sites with bleeding on probing except the lingual of the mandibular teeth which exhibited an
increase of 20%. After examination and consulting with the patient it was revealed that the
oral hygiene especially in this region was lacking and needed improvement. The probing
pocket depths in some regions had also shown some advancement indicating lack of
response to treatment in localized regions. As mentioned above, this lack of response to
therapy in some regions and minimal response to therapy in other regions is most likely due
to the interaction between poor diabetes management , non-optimal oral hygiene and a
need for more frequent treatment.

With respect to oral hygiene, instruction is given at each appointment and usually about
fifteen minutes is spent on addressing how to access areas where plaque control is not
adequate. Even after advising the patient that he would most likely lose his teeth in the near
future due periodontal disease he persisted in not using any type of interproximal cleaning
aid. Recently the patient was advised that his periodontal treatment would not be
continued if he didnt use an interdental brush and this prompted the patient to finally start
using this device. It is hoped that at the next review the benefits of this will be evident.

Mobile teeth, Occlusion and periodontal disease:

The occlusion and its relationship to periodontal disease is still an area of considerable
controversy. For over a century clinicians have studied this relationship however few
evidence based conclusions have been made. Fleszar and colleagues in a study looking at
the response of mobile teeth to periodontal therapy found that mobile teeth do not
respond as well to periodontal treatment as do those of firm teeth exhibiting the same
initial disease severity, however mobile teeth could be successfully treated and maintained
(Fleszar T. Et al., 1980). Rupprecht proposed that trauma from occlusion does not initiate or
accelerate attachment loss due to inflammatory periodontal disease (Rupprecht R, 2004).
Another more recent review concluded that the exact effect of occlusal
discrepancies/occlusal trauma on the progression of human periodontal disease remains
unknown but all studies performed to date strongly indicate that occlusion is not a causative
factor in periodontal disease (Harrel S. Et al., 2006). This study also states that research
involving humans has shown that occlusal discrepancies may be a significant risk factor for
the progression of existing periodontal disease and that the treatment of occlusal
discrepancies significantly improves the outcome achieved with periodontal treatment
(Harrel S. Et al., 2006).

When investigating the relationship between occlusion and periodontal disease it is
important to recognise that the determining factor of whether an occlusal contact produces
occlusal trauma is the presence of periodontal injury, not the physical manifestations of the
teeth, temporomandibular joints or muscles of mastication (Carranza F. Et al., 2002). If the
periodontium is reduced enough, even a normal occlusal contact may produce occlusal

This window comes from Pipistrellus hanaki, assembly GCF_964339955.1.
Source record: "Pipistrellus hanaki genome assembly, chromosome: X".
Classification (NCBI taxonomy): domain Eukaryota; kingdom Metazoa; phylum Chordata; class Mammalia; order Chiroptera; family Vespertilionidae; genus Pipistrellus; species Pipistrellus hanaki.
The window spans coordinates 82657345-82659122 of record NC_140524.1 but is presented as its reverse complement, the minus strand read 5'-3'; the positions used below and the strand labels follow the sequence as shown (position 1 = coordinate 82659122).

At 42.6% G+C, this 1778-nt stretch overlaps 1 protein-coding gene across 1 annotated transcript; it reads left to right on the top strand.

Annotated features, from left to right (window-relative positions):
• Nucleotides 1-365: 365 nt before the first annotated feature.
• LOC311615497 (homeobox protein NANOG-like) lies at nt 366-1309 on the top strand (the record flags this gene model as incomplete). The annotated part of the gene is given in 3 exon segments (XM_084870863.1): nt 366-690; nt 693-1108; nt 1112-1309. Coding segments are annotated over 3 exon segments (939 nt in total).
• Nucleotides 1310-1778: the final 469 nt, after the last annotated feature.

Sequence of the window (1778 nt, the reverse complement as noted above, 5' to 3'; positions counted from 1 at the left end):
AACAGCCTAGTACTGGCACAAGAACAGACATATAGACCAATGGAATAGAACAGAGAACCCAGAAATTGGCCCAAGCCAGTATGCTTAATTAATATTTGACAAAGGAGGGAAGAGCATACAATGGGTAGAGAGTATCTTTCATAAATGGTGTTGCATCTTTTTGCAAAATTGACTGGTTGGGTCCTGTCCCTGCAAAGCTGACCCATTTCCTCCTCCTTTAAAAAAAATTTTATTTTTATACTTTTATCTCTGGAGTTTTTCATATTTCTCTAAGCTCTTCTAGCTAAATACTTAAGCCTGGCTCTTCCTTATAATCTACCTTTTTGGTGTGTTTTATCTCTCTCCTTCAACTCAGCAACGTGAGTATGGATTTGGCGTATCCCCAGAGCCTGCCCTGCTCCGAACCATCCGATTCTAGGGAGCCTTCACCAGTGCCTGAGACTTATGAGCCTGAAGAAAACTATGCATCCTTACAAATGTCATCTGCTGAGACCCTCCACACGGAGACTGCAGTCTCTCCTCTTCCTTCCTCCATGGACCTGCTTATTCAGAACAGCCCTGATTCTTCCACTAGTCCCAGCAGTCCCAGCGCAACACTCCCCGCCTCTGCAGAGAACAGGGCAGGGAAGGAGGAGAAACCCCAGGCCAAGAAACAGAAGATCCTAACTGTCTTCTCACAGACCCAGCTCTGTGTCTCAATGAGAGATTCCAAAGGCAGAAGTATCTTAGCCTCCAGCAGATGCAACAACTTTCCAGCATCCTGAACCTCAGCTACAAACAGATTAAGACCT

trauma. Additionally, it is also possible that even the most severe deflective contact or
mediotrusive interference will not cause or be associated with a traumatic lesion (Carranza
F. Et al., 2002).

The patient this report is based on has significant loss of attachment in region of the lower
anterior teeth. There is no evidence of active chronic periodontitis but the periodontium is
significantly reduced in this region. This area also has clinically mobile teeth and the teeth
have migrated/drifted in a protrusive manner. The patient has never had pain associated
with the mobile teeth, the mobility has not progressed, there is no thermal sensitivity, there
is a normal amount of wear, there is no root resorption or widened periodontal ligament
space but there is a significant amount of bone loss. As mobility has not changed in the past
two years and there is no clear evidence of occlusal trauma apart from the mobility it is hard
to justify the placement of a fixed splint. The patient in this case may benefit more from
identification and reduction of occlusal discrepancies to reduce the occlusal forces placed
on these mobile teeth.

There is evidence that reduction of occlusal discrepancies is of no benefit in periodontal
treatment and there is limited evidence on the benefits of elimination of occlusal
discrepancies. In a study of first maxillary molars it was found that teeth with occlusal
contacts in centric relation and in laterotrusive, mediotrusive or protrusive positions had no
more severe periodontitis than did teeth without these contacts (Pihlstrom B. Et al., 1986).
Another study found no significant differences in pocket depths, attachment levels or
alveolar bone height when comparing teeth with and without various abnormal occlusal
contacts (Jin L. Et al., 1992). One study looking at occlusal adjustment and periodontal
treatment outcomes found a minor gain in attachment (0.4mm) in the group receiving
periodontal treatment and occlusal adjustment compared to the group that recieved
periodontal treatment only, however both groups show no difference in mobility (Burgett F.
Et al., 1992). Another study on occlusion and periodontal treatment found increased
probing depths in sites with untreated occlusal problems, decreased probing depths in sites
with no occlusal problems and the greatest decrease in probing depths in sites with treated
occlusal problems (Harrel S. Et al., 2001).

In the most recent review of the relationship between occlusion and periodontal
destruction it was emphasised that the exact effect of occlusal discrepancies and occlusal
trauma on the progression of periodontal disease still remains unknown (Harrel S. Et al.,
2009). But it is emphasised in this review that occlusal discrepancies are a risk factor in the
progression of periodontal disease. It is stated that removal of occlusal discrepancies by
selective grinding alone or in combination with an occlusal appliance is associated with a
significant change in the progression of the disease and improvement in the cause related
phase of periodontal treatment and thus treatment of occlusal discrepancies should be
considered an integral part of periodontal disease treatment. On this basis, the future
treatment of my patient will include reduction of occlusal discrepancies on the mandibular
incisor teeth.